A Flash of Silver & The Bright Field

The wishes of a dying man are not to be taken lightly. So when my friend Mark, lying in his bed at Hospice, asked me to write something about him and his son Geoff, I gladly agreed.


I need to preface this story with two other stories. First, Mark and his wife had been married for over fifty years, and every evening as they said goodnight to each other, they made a sweeping motion with one hand accompanied by the exclamation, “Whoooosh!” Years before, they had been overcome with wonder upon first seeing dozens of spawning salmon leaping up a high waterfall in the bright sunlight. The whole scene seemed to be flashing with silver. Ever since then, they ended each day by saying “Whoooosh!” as a way of acknowledging that every day—however difficult it may have been—had moments of magic, wonder, beauty, and grace. 

What Mark saw in that display of leaping salmon is what he called “a flash of silver”—that is, a moment of grace. He came to believe that when those flashes happen, one needs to embrace them, even act on them. If you follow the flashes of silver in your life, they will always lead you to the truth. 

One time a friend of Mark’s, a pastor, preached a sermon on grace in which he asked, “If beliefs were rationed, and you were allowed only three beliefs, what would those be?” His first one, he said, was that God was in Christ reconciling the world to Himself. His second one was grace, and his third one was grace. He believed in the reality of extravagant grace, but the recognizing and receiving of grace all hinged on the first belief.

Mark told me these two stories—the one about “Whoooosh!” and the sermon on grace—a few days before he died in Hospice. And then he told me a third story—one so important to him that he wanted me to promise to write it for him.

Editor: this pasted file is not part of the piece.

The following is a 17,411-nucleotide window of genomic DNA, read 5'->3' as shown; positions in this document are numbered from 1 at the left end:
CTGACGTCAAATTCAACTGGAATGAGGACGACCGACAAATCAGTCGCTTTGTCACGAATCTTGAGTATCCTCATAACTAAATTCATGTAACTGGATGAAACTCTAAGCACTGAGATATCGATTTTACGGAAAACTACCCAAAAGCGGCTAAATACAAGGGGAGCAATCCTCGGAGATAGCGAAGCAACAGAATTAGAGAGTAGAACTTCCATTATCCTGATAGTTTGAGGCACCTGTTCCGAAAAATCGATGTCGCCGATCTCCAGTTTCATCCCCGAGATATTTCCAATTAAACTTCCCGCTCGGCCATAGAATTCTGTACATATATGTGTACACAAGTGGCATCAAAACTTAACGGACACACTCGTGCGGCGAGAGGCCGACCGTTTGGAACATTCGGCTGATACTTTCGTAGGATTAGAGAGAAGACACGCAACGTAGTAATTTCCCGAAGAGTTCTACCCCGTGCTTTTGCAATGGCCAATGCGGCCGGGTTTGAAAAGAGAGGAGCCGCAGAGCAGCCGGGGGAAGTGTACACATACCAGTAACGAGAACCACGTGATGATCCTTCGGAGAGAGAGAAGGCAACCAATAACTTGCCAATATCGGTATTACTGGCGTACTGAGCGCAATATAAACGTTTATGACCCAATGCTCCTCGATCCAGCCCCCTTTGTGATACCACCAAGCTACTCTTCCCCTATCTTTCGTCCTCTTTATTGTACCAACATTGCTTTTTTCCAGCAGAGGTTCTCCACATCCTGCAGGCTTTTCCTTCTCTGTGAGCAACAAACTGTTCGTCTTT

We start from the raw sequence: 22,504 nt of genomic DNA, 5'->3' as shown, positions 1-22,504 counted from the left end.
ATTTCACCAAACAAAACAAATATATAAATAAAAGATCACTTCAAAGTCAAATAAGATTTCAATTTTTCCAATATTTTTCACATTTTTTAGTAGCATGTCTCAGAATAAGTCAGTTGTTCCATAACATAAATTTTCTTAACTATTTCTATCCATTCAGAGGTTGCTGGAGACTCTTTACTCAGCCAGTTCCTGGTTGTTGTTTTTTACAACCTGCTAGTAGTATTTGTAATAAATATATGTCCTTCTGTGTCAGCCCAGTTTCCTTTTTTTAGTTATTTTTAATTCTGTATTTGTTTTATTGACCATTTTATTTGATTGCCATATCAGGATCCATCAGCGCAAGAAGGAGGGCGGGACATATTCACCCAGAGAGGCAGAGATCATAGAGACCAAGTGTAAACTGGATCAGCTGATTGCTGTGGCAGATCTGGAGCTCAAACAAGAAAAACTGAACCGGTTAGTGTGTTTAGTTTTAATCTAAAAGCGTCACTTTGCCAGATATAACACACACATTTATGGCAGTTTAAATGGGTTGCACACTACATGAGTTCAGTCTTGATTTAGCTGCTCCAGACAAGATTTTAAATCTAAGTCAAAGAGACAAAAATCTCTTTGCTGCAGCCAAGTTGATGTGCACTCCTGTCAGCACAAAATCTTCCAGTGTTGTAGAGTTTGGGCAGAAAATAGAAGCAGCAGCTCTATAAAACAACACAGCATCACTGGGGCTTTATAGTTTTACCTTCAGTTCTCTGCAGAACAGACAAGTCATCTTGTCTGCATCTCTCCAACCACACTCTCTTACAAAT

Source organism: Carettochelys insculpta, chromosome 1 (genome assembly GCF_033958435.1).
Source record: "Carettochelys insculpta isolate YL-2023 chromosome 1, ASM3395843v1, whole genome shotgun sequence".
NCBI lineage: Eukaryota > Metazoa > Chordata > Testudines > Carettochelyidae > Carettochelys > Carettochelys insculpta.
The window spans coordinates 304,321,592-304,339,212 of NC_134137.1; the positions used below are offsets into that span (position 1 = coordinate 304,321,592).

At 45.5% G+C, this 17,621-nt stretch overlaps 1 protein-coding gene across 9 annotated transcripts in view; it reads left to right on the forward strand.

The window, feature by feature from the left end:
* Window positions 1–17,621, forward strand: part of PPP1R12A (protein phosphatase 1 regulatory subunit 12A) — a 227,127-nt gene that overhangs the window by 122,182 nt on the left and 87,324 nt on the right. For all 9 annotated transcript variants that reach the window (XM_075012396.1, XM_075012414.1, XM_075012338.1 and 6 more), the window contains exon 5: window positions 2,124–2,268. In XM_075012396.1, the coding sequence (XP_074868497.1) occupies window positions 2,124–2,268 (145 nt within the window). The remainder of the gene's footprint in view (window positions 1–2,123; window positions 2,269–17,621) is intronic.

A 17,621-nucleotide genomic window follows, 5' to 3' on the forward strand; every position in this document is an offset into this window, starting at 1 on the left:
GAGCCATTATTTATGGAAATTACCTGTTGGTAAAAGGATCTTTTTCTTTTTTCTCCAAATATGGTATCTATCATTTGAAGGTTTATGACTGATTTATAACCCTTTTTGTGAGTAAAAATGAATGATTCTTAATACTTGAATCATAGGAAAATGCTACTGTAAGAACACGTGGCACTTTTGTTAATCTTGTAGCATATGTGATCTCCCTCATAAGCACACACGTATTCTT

Despite many doubts and detours in his faith, Mark was a Christian. As for his son Geoff, Mark told me he was “following an even more circuitous path in life” than his father. 

Shortly before Mark entered Hospice, he and Geoff had a significant visit. Geoff, a cyclist, was excited over a short video he’d seen about a high-end custom bicycle shop on Quadra Island in BC, called Naked Bicycles. (You can watch that video here.) 

“Can I show it to you, Dad?” said Geoff, and so the two watched it together. 

In the process of showing the owner at work in his shop constructing a bicycle by hand, the camera focused for a moment on one particular component, a small silver bracket. At that point, Mark noticed Geoff’s eyes light up, and he knew that Geoff needed to have one of those bikes. It was a flash of silver! Without a second thought, Mark offered to buy it for him. 

Geoff, blown away, was hesitant to accept his father’s offer. “But Dad, those bikes are very expensive!” 

“Doesn’t matter, Geoff. It would be more costly to live without it.” 

And so Mark, as a last gesture of love to his son, bought him a $10,000 handmade bicycle. 

In asking me to write this story, Mark was, in effect, delivering his final message to the world: Go to any lengths to acquire those things that set your heart alight—or to help others acquire them—because it’s more costly to live without them. (And of course, he was not meaning only material things.) 

This story and its message reminds me of a poem by R.S. Thomas called “The Bright Field.” As you read and meditate on this sonnet, try asking yourself:

1) Have you seen or experienced a “bright field” lately?

2) How did you react? Did you forget it and walk away, or did you take it to heart?

3) How do you feel about selling everything in order to acquire the “flashes of silver” in your life? 

          I have seen the sun break through
         to illuminate a small field
         for a while, and gone my way
         and forgotten it. But that was the pearl
         of great price, the one field that had
         treasure in it. I realize now
         that I must give all that I have
         to possess it. Life is not hurrying
         on to a receding future, nor hankering after
         an imagined past. It is the turning
         aside like Moses to the miracle
         of the lit bush, to a brightness
         that seemed as transitory as your youth
         once, but is the eternity that awaits you. 

Next Post:  Ecstasy in Living: Finding Out What You Love

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